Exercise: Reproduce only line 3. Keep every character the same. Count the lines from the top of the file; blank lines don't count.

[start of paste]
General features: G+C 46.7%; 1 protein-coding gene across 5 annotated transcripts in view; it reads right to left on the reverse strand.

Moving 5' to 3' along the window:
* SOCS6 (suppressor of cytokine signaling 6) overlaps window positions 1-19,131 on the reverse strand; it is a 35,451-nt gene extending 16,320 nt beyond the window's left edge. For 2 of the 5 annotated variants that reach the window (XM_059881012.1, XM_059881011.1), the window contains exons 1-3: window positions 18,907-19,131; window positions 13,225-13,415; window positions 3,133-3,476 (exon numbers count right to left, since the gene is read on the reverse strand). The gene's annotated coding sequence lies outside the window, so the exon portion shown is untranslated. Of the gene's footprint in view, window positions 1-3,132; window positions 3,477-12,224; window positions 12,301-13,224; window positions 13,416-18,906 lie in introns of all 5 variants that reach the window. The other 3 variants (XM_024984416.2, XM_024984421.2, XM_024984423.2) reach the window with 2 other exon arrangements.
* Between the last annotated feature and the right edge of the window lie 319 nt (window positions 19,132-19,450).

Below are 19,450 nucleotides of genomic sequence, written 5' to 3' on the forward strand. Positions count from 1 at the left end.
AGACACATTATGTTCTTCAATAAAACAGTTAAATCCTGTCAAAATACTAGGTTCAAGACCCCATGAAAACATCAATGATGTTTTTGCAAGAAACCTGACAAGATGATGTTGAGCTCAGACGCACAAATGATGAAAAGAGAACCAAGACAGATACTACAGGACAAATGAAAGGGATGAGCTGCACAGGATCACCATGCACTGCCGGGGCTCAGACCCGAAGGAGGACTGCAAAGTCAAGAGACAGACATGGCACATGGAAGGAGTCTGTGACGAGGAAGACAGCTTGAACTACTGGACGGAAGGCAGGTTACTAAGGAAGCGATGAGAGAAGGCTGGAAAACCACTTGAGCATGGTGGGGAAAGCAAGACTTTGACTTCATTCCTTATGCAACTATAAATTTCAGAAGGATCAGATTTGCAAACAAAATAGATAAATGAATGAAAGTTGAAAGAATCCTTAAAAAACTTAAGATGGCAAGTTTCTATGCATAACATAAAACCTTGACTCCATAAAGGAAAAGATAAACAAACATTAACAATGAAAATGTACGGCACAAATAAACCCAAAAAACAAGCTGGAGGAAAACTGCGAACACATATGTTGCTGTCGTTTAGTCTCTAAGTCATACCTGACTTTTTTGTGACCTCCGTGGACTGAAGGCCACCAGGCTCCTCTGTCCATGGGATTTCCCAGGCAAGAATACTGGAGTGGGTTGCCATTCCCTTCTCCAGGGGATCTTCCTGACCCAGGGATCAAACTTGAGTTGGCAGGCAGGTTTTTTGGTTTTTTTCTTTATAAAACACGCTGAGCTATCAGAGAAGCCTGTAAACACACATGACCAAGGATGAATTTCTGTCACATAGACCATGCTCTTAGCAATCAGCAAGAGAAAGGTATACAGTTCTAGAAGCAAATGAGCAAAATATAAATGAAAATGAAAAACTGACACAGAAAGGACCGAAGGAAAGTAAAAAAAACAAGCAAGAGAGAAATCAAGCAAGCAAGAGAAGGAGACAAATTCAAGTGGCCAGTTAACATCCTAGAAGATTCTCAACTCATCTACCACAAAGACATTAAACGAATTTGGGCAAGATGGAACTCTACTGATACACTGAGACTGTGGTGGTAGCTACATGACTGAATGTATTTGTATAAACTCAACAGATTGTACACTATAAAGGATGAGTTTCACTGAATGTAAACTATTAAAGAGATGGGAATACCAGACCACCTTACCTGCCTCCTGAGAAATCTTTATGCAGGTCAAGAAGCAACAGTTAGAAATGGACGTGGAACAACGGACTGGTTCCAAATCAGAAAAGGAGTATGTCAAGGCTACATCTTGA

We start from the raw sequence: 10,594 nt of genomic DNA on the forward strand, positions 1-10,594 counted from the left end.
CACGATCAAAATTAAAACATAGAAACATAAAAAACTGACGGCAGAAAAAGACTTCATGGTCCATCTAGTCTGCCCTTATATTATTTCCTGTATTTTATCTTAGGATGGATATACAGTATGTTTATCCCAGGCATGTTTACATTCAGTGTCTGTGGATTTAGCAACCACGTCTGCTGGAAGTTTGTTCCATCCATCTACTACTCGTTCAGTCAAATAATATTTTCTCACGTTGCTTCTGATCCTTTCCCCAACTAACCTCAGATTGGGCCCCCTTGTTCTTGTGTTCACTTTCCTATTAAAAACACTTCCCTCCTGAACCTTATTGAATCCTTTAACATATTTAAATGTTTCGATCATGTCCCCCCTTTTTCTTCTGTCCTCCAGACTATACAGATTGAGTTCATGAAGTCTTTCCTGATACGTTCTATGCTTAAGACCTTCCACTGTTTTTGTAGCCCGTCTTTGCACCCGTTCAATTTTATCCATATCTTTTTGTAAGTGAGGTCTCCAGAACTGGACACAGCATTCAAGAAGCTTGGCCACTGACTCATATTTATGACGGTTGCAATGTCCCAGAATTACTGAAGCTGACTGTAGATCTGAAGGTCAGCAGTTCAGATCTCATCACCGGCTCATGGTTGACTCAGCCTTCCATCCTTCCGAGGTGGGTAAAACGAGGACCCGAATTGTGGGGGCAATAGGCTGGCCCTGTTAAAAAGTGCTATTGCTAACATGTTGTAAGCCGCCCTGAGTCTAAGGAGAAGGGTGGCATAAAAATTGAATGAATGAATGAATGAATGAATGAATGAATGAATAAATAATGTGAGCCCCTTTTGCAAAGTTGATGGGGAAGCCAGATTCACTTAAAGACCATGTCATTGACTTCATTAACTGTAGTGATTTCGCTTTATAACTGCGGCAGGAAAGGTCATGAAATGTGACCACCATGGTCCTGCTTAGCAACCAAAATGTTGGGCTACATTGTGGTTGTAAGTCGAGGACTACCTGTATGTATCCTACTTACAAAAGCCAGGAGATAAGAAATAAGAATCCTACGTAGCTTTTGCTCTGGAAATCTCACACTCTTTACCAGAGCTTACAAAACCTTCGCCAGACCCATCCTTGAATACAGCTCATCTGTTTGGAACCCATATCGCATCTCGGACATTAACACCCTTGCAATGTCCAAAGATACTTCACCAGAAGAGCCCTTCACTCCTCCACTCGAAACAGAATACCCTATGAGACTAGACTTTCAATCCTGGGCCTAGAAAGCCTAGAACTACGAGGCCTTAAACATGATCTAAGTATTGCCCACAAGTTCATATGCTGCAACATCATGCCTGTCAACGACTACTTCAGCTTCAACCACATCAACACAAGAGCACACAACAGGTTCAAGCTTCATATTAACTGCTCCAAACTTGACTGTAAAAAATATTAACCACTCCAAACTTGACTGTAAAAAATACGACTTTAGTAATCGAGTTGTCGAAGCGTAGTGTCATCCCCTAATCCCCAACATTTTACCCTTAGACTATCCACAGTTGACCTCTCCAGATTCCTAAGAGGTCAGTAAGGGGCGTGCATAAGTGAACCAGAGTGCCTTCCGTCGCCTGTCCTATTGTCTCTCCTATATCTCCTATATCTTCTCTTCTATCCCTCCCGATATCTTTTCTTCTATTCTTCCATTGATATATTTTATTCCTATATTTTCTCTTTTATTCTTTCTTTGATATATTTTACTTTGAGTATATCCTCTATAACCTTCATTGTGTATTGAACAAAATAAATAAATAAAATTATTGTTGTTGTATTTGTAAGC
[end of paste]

* SOCS6 (suppressor of cytokine signaling 6) overlaps window positions 1-19,131 on the reverse strand; it is a 35,451-nt gene extending 16,320 nt beyond the window's left edge. For 2 of the 5 annotated variants that reach the window (XM_059881012.1, XM_059881011.1), the window contains exons 1-3: window positions 18,907-19,131; window positions 13,225-13,415; window positions 3,133-3,476 (exon numbers count right to left, since the gene is read on the reverse strand). The gene's annotated coding sequence lies outside the window, so the exon portion shown is untranslated. Of the gene's footprint in view, window positions 1-3,132; window positions 3,477-12,224; window positions 12,301-13,224; window positions 13,416-18,906 lie in introns of all 5 variants that reach the window. The other 3 variants (XM_024984416.2, XM_024984421.2, XM_024984423.2) reach the window with 2 other exon arrangements.